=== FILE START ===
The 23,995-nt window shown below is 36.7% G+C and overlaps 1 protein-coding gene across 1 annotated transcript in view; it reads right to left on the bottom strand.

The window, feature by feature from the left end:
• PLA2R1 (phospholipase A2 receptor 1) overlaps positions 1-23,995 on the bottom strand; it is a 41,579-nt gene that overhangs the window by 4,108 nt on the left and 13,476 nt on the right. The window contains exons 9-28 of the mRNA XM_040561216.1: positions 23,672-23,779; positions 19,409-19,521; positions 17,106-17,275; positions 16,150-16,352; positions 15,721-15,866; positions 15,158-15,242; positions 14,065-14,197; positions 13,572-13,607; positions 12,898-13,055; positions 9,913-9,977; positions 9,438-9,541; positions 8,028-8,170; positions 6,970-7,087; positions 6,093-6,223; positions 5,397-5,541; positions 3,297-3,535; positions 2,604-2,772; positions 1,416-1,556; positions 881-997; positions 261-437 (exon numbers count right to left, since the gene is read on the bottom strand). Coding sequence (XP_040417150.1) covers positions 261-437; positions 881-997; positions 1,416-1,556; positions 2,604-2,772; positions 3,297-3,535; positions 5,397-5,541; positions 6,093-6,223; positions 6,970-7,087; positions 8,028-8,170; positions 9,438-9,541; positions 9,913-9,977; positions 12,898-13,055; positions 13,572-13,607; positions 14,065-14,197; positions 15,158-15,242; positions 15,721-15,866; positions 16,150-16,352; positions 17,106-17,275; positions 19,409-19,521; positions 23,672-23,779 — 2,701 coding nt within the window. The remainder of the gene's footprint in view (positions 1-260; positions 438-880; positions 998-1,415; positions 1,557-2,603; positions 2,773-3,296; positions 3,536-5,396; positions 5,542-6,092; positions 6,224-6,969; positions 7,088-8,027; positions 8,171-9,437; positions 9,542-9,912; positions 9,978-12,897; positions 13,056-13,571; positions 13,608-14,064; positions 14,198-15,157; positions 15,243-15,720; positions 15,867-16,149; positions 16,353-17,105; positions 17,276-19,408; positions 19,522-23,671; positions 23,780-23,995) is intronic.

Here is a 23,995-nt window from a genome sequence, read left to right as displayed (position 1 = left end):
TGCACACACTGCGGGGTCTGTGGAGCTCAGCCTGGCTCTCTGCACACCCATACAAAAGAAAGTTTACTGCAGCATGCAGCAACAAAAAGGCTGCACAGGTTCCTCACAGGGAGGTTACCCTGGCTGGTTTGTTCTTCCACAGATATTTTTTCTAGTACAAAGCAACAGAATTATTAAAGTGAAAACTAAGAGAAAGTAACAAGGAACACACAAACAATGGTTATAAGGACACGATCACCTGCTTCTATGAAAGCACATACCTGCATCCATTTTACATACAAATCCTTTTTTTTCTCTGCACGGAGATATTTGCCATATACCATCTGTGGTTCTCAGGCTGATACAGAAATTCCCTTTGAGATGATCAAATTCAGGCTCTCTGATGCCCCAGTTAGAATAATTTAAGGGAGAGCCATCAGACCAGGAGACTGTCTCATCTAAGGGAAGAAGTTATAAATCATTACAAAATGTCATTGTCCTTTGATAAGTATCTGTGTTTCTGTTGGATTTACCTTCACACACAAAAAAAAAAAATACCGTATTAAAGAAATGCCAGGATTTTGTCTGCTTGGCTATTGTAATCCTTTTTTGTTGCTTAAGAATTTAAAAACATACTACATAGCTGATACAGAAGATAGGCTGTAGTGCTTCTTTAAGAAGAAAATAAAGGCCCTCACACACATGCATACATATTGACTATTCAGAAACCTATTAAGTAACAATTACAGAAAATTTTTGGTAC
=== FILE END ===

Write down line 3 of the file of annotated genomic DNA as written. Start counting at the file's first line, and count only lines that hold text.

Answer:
• PLA2R1 (phospholipase A2 receptor 1) overlaps positions 1-23,995 on the bottom strand; it is a 41,579-nt gene that overhangs the window by 4,108 nt on the left and 13,476 nt on the right. The window contains exons 9-28 of the mRNA XM_040561216.1: positions 23,672-23,779; positions 19,409-19,521; positions 17,106-17,275; positions 16,150-16,352; positions 15,721-15,866; positions 15,158-15,242; positions 14,065-14,197; positions 13,572-13,607; positions 12,898-13,055; positions 9,913-9,977; positions 9,438-9,541; positions 8,028-8,170; positions 6,970-7,087; positions 6,093-6,223; positions 5,397-5,541; positions 3,297-3,535; positions 2,604-2,772; positions 1,416-1,556; positions 881-997; positions 261-437 (exon numbers count right to left, since the gene is read on the bottom strand). Coding sequence (XP_040417150.1) covers positions 261-437; positions 881-997; positions 1,416-1,556; positions 2,604-2,772; positions 3,297-3,535; positions 5,397-5,541; positions 6,093-6,223; positions 6,970-7,087; positions 8,028-8,170; positions 9,438-9,541; positions 9,913-9,977; positions 12,898-13,055; positions 13,572-13,607; positions 14,065-14,197; positions 15,158-15,242; positions 15,721-15,866; positions 16,150-16,352; positions 17,106-17,275; positions 19,409-19,521; positions 23,672-23,779 — 2,701 coding nt within the window. The remainder of the gene's footprint in view (positions 1-260; positions 438-880; positions 998-1,415; positions 1,557-2,603; positions 2,773-3,296; positions 3,536-5,396; positions 5,542-6,092; positions 6,224-6,969; positions 7,088-8,027; positions 8,171-9,437; positions 9,542-9,912; positions 9,978-12,897; positions 13,056-13,571; positions 13,608-14,064; positions 14,198-15,157; positions 15,243-15,720; positions 15,867-16,149; positions 16,353-17,105; positions 17,276-19,408; positions 19,522-23,671; positions 23,780-23,995) is intronic.